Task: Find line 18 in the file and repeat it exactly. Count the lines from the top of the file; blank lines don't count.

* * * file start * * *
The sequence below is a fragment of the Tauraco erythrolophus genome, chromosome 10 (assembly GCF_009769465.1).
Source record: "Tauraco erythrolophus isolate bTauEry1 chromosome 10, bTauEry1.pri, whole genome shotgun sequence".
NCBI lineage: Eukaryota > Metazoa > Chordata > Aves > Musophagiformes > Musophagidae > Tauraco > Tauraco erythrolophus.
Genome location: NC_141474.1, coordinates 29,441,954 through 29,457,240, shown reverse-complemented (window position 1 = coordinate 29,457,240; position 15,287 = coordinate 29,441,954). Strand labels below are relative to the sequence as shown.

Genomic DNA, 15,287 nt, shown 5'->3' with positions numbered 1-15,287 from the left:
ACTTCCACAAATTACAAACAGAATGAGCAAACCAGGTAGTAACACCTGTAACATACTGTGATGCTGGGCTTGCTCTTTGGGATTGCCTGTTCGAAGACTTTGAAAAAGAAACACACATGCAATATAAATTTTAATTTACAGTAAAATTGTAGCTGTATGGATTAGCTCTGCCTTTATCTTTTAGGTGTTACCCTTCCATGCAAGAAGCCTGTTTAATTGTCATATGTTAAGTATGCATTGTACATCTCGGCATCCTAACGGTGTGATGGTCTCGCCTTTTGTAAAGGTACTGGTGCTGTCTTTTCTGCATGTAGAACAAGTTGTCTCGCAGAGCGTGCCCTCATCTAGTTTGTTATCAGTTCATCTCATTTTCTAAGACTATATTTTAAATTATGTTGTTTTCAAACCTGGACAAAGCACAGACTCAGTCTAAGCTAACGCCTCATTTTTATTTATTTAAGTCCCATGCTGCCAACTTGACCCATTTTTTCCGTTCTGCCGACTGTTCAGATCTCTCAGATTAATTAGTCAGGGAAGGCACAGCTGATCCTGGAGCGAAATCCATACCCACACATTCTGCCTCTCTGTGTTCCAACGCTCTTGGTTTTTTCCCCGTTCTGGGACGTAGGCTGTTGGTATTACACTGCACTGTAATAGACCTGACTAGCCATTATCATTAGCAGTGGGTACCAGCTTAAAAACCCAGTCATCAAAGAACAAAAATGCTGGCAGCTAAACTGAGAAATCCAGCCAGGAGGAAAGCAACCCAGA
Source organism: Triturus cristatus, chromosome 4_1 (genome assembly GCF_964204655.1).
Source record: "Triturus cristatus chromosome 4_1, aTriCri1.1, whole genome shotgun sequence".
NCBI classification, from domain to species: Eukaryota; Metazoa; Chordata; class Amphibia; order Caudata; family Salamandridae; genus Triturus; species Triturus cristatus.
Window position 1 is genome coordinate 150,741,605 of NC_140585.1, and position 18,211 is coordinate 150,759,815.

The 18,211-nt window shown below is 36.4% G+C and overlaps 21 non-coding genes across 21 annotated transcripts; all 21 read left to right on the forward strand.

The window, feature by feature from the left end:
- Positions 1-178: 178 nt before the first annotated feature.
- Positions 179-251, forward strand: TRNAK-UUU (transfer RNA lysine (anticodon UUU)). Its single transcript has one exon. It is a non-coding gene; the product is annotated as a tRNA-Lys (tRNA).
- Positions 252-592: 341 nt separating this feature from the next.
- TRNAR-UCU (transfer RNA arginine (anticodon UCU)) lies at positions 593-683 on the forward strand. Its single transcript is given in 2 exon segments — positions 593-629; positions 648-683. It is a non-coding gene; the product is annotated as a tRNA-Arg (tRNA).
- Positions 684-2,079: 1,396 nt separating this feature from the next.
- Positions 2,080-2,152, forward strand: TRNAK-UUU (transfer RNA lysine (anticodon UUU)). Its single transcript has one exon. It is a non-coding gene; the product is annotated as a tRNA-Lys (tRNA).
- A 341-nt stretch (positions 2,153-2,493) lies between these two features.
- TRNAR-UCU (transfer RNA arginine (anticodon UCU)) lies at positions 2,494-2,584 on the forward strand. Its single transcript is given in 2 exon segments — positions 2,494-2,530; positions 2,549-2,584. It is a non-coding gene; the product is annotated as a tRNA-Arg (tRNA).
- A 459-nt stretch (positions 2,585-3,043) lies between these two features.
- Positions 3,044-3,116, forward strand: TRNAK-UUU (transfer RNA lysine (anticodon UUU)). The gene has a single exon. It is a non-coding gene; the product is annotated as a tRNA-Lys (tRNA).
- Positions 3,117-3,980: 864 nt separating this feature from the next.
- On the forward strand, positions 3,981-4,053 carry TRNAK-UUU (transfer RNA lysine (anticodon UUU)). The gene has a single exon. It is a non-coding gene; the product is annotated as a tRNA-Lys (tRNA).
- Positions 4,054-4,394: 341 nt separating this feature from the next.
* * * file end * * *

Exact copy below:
- Positions 2,080-2,152, forward strand: TRNAK-UUU (transfer RNA lysine (anticodon UUU)). Its single transcript has one exon. It is a non-coding gene; the product is annotated as a tRNA-Lys (tRNA).